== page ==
1 Jesus, priceless treasure,
source of purest pleasure,
friend most sure and true:
long my heart was burning,
fainting much and yearning,
thirsting, Lord, for you.
Yours I am, O spotless Lamb,
so will I let nothing hide you,
seek no joy beside you!
2 Let your arms enfold me:
those who try to wound me
cannot reach me here.
Though the earth be shaking,
every heart be quaking,
Jesus calms my fear.
Fires may flash and thunder crash;
yea, though sin and hell assail me,
Jesus will not fail me.
3 Hence, all worldly treasure!
Jesus is my pleasure,
Jesus is my choice.
Hence, all empty glory!
What to me your story
told with tempting voice?
Pain or loss or shame or cross
shall not from my Savior move me,
since he chose to love me.
4 Banish thoughts of sadness,
for the Lord of gladness,
Jesus, enters in;
though the clouds may gather,
those who love the Savior
still have peace within.
Though I bear much sorrow here,
still in you lies purest pleasure,
Jesus, priceless treasure!
Psalter Hymnal, 1987
|First Line:||Jesus, priceless treasure|
|Title:||Jesus, Priceless Treasure|
|German Title:||Jesu, meine Freude|
|Author:||Johann Franck (1653)|
|Liturgical Use:||Scripture Songs|
st. 1 = Matt. 13:44-46, John 15:1-4
st. 3 = Ps. 73:25, Phil. 3:8
The original German text “Jesu, meine Freude” by Johann Franck (PHH 305) first appeared in Johann Crüger's Praxis Pietatis Melica (1653) in six long stanzas. The text was modeled in part after a love song found in Heinrich Albert's Arein (1641), "Flora, meine Freude, meiner Seele Weide."
Catherine Winkworth (PHH 194) translated the text into English and published it in her Chorale Book for England (1863). Our version includes the original stanzas 1, 2, 4, and 6. Much loved by Christians from various traditions, “Jesus, Priceless Treasure” is one of the finest examples of German piety in a devotional hymn. The intensity of emotional expression found here provides a suitable counter¬ balance to the cerebral character of much Reformed worship.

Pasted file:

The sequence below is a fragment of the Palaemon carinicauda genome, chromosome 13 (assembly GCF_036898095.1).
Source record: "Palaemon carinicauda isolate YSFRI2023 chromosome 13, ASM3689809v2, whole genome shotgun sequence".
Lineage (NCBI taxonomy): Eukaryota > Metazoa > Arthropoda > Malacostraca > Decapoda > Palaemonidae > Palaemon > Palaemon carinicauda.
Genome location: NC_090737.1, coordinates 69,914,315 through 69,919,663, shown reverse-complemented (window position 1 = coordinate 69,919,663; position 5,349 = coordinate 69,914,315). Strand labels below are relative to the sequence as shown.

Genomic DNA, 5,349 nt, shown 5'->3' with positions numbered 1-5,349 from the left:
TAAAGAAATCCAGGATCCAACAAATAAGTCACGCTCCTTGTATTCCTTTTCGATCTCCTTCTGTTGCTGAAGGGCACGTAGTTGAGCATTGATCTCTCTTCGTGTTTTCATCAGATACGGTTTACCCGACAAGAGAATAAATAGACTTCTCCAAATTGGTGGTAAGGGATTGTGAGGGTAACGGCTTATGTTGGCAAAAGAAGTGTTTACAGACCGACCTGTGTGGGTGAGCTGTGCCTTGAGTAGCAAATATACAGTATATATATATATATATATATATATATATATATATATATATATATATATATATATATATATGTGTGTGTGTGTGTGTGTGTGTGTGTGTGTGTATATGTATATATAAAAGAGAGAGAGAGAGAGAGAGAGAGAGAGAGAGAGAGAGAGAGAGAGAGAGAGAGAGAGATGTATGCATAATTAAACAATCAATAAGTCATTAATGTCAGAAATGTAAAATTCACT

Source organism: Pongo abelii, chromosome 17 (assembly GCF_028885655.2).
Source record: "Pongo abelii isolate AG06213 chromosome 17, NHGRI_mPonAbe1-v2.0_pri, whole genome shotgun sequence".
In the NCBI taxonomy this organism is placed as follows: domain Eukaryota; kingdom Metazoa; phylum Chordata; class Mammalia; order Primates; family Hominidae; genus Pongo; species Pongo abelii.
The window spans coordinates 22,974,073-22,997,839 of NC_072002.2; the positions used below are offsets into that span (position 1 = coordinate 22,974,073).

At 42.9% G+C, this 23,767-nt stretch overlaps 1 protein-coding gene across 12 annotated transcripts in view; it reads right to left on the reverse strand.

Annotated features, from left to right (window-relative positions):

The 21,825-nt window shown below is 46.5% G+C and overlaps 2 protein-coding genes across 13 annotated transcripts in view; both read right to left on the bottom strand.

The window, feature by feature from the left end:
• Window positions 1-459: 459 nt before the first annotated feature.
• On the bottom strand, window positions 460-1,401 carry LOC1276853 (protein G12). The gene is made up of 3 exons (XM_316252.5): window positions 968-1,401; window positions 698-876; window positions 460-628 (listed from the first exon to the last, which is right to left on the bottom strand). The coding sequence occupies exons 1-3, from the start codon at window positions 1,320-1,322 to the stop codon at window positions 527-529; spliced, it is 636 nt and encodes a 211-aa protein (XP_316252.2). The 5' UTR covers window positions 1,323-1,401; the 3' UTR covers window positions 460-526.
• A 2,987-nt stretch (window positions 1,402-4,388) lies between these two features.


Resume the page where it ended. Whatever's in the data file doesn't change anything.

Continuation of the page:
Inspired by Jesus' parables of the great treasure and fine pearl (Matt. 13:44-46) and other New Testament references to the metaphor "treasure," this text is strongly Christocentric. Stanza 1 confesses with mystical ecstasy that Christ is the source of purest pleasure (a bold affirmation that counters the hedonism of this world). Stanza 2 expands the metaphor: Christ our treasure is also our fortress, our defense and protector from the "sin and hell" that would "assail" us. Stanza 3 contrasts the eternal pleasures of knowing Jesus with the "empty" delights of this world. And stanza 4 affirms that, despite the fears and sorrow we must bear, Jesus remains our greatest treasure and source of profound joy.
As a hymn of devotion and trust and a testimony of our joyous commitment to Christ amid the temptations of contemporary life; after Lord's Supper; profession of faith.
--Psalter Hymnal Handbook
This hymn was translated by Catherine Winkworth from a German text by Johann Franck. He patterned the meter and the first two lines of his text on an earlier, secular love song, “Flora, meine Freude, meine Seele Weide,” by Heinrich Albert. This song had only one stanza and was published in 1641 in Albert's Arien, part 4.
Franck's original text had six stanzas, and Winkworth translated all but the third in her Chorale Book for England, which appeared in 1863. Most hymnals include at least stanzas 1, 2, and 6 of the original, with a few including all six. There is a fair amount of variance between hymnals on the wording of various lines. Most of these alterations do not significantly affect the meaning of the text.
The theme of the text is a pietistic devotion to Jesus Christ. Different stanzas focus on the aspects of this theme, describing Jesus as the source of our greatest joy and love, as our refuge, and as a treasure of greater value than all the wealth and glory the world can offer. The suffering of life in a broken world is acknowledged, but Jesus is declared to be worth it all.
Johann Crüger is the composer of this well-known chorale tune, JESU, MEINE FREUDE. It was composed for and named after Franck's text, and first appeared with it in Crüger's Praxis Pietatis Melica, published in Berlin in 1653.
J. S. Bach used this chorale in several of his works, including his famous motet for five singers (BWV 227). The text of the eleven movements of the motet was the six stanzas of this hymn plus selections from Romans 8. Many hymnals use Bach's harmonization from the first and last chorale movements of this motet as a setting for this hymn.
This hymn may have been inspired by the Parables of the Hidden Treasure and the Pearl of Great Value in Matthew 13:44-46, and may be sung for services on this theme. Like other well-known German chorales, this tune is popular with organ arrangers. “Voluntaries for Worship” contains an organ setting of JESU, MEINE FREUDE based on Bach's setting of the fifth stanza from his motet, “Jesu, meine Freude.” Other ornamented settings of the tune for organ by well-known arrangers Michael Burkhardt and Paul Manz can be found in the collections “Thine the Glory” and “Improvisations on Classic Chorales.”
Tiffany Shomsky, Hymnary.org